Types of Homeowners Insurance, What It Does and Doesn’t Cover

types homeowners insurance what it does and doesnt cover

Your home is probably your biggest investment. A Homeowners insurance policy will protect your investment and the people and possessions on the property. Before you can close on your mortgage you must provide you mortgage lender proof that you have obtained homeowners insurance coverage. There are various homeowners insurance policies, and they vary in what they do or don’t cover.  We’ve created this overview to help you to identify what coverage you need.

What is covered by a standard homeowner’s insurance policy?

A standard homeowners insurance policy will typically include six different types of coverage: dwelling, personal property, liability protection, medical payments, and loss of use.

Dwelling covers the actual structure of your home and attached structures but does not include detached structures on your property.

Personal Property covers stand-alone structures on your property.

Liability Protection pays for medical expenses or lost wages in case someone gets injured on your property (doesn’t apply to you or a family member); pays for unintentional damage to property.

Medical pays treatment for someone injured on your property, pays if you, a family member, or a pet gets injured somewhere else.

Loss of Use pays for living expenses if your home is too damaged to live in while it’s being repaired.

What are the different types of homeowners insurance?  

There are four types of homeowners insurance plans, each containing different coverage, but it proves beneficial to you to know the difference between each of these plans.   

HO-1 Basic Form

This is the most basic form of homeowners insurance and covers damage to the structure of your home caused by ten perils. A peril is an event that can cause damage to your home. These perils are fire or smoke, explosions, lightning, hail and windstorms, theft, vandalism, damage from vehicles, damage from aircraft, riots and civil commotion, and volcanic eruption. This type of insurance isn’t as common anymore because people found out you could get much better coverage with other plans for just a slight price increase.     

HO-2 Broad Form

Being a little more common than HO-1 Basic, this insurance policy covers damage to the structure of your home and personal property caused by 16 perils. The perils listed in this policy are falling objects, the weight of ice, snow, or sleet, freezing of household systems, accidental discharge or overflow of water or stream, sudden and accidental damage from an artificially generated electrical current, and sudden and accidental tearing apart, cracking, burning or bulging of pipes.  

HO-3 Special Form

This type of insurance plan differs from the first two in that it is an open peril policy, meaning the policy covers any kind of peril unless the insurer excludes that peril. The plan covers damage to the structure of your home and personal property caused by open perils, lawsuits filed against you, and the costs of temporary relocation. HO-3 Special Form is the most common insurance plan because of its wide span of coverage and affordable price.   

HO-5 Comprehensive Form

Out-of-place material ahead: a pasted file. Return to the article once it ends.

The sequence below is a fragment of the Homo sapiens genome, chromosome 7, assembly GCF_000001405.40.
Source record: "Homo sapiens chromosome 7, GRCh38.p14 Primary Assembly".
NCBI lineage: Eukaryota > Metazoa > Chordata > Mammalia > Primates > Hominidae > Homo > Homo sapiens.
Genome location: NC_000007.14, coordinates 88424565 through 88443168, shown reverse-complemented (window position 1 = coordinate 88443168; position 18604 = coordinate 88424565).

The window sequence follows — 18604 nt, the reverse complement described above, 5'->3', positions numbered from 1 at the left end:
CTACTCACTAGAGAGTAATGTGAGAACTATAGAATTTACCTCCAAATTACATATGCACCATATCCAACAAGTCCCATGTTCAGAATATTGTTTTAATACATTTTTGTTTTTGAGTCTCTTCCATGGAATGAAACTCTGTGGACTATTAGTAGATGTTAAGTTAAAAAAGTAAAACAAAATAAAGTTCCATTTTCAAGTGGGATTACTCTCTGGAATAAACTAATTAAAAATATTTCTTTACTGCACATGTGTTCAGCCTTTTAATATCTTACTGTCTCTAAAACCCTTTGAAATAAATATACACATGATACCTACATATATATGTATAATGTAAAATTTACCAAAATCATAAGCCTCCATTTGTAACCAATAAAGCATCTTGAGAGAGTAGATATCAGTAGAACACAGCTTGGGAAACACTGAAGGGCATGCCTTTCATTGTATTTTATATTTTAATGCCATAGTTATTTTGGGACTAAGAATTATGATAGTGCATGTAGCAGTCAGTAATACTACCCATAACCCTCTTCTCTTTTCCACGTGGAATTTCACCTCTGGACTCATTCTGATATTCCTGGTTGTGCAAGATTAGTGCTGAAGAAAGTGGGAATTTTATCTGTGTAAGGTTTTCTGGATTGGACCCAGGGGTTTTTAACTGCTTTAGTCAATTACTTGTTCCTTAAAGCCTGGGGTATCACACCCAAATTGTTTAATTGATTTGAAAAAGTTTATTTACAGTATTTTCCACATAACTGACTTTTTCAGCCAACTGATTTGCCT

This insurance plan covers damage to the structure of your home and personal property caused by open perils, protection against liability lawsuits, and the costs of temporary relocation. This is the most expensive insurance plan but provides you with the most coverage. HO-5 policies are open peril for dwelling and personal property, while HO-3 policies are open peril for dwellings but named peril for personal property.   

What are alternative home insurance plans?

There are alternative insurance plans for renters, condo owners, mobile homeowners, and owners of old or historic landmark homes.   

HO-4 Tenant’s Form

This named peril policy is made specifically for those who don’t own the property where you live. HO-4 Tenant’s Form, commonly known as renter’s insurance, provides coverage for personal property, liability, medical payments to others, and living expenses resulting from loss of use. The same perils listed in HO-2 are covered in most renter’s insurance, including this one.   

HO-6 Condo Form

If you are an owner of a condo, this insurance plan will provide you coverage for the building property, personal property, personal liability, and loss of use. HO-6 Condo insurance only covers the interior structure, while the condo’s master policy covers the exterior structure. Condo insurance is most known as a named peril policy, but you can get an open peril policy for a higher price.   

HO-7 Mobile Home Form

This policy is created to protect the owners of these mobile homes: 

  • Modular homes
  • Sectional homes
  • Double-wide manufactured homes
  • Single-wide manufacture homes
  • Trailers
  • Park model homes and RV’s  

Under this open peril policy, coverage includes personal property, liability, detached structures, and dwelling.   

HO-8 Older Home Form

This homeowners insurance plan covers homes that are 40 years or older. Because these homes are older, it becomes more expensive to repair and replace materials, which is why insurers want to make sure they provide you with protection against the costs. These named peril policies cover dwelling, personal property, liability, and loss of use. The named perils included in the HO-8 plan are those listed in the HO-1 policy.   

What is not covered on a standard homeowners insurance policy?

Most homeowner’s insurance policies do not cover certain risks. However, you can still purchase separate coverage for some risks listed below.   

  • Flooding, including sewer and drain backup
  • Earthquakes
  • Windstorms

If you live in an area where these risks are more common, speak to your insurance company about adding these additional coverages to your original home insurance policy.  

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